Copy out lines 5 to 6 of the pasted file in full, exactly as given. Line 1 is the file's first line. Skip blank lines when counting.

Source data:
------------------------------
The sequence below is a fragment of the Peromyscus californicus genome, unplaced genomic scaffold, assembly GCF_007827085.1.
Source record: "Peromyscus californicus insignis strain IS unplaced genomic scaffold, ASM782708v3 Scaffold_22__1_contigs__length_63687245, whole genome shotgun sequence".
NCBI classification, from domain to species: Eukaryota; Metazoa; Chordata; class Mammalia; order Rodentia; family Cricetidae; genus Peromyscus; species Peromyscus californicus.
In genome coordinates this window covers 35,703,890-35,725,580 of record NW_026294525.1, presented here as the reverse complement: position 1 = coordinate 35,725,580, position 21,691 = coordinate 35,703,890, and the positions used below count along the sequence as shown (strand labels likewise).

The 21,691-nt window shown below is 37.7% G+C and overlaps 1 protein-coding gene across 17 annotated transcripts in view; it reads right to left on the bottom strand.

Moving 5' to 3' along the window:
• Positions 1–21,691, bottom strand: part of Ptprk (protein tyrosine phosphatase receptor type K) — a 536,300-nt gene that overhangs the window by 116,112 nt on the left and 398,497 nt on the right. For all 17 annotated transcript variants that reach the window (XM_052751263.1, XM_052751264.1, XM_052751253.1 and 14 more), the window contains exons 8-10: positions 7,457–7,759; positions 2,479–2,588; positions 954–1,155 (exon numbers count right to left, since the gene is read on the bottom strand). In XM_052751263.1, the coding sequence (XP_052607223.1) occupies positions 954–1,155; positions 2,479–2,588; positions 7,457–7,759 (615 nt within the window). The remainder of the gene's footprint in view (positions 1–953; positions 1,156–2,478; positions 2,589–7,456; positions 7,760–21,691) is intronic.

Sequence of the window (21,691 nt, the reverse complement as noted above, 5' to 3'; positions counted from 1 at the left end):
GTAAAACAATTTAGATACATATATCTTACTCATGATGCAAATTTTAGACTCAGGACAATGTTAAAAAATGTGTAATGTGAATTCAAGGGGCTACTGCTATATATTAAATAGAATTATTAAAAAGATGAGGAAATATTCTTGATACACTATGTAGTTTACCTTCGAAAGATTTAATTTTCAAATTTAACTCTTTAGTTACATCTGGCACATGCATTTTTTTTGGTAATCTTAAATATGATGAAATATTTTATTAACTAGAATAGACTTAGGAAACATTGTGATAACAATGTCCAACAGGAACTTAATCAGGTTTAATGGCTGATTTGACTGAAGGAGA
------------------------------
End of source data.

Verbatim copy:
The 21,691-nt window shown below is 37.7% G+C and overlaps 1 protein-coding gene across 17 annotated transcripts in view; it reads right to left on the bottom strand.

Moving 5' to 3' along the window: